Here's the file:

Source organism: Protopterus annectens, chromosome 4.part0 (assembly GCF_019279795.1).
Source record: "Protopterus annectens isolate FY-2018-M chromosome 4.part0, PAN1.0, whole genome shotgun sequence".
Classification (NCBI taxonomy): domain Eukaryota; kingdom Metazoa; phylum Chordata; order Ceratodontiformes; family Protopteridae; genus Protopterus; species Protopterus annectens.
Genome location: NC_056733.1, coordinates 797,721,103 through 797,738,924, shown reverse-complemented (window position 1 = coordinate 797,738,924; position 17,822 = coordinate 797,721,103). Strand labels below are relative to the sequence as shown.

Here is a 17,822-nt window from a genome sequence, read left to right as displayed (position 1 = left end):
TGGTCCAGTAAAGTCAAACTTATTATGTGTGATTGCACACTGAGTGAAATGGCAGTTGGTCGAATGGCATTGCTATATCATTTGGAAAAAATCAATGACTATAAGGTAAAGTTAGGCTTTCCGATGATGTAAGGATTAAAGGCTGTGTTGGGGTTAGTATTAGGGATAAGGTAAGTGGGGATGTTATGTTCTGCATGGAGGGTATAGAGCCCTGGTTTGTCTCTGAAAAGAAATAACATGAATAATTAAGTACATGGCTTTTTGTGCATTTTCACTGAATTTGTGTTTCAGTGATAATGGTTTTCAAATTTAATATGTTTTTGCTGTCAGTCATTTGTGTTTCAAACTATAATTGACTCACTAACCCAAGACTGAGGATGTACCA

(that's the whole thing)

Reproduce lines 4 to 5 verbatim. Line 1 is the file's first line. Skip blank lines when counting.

Genome location: NC_056733.1, coordinates 797,721,103 through 797,738,924, shown reverse-complemented (window position 1 = coordinate 797,738,924; position 17,822 = coordinate 797,721,103). Strand labels below are relative to the sequence as shown.

Here is a 17,822-nt window from a genome sequence, read left to right as displayed (position 1 = left end):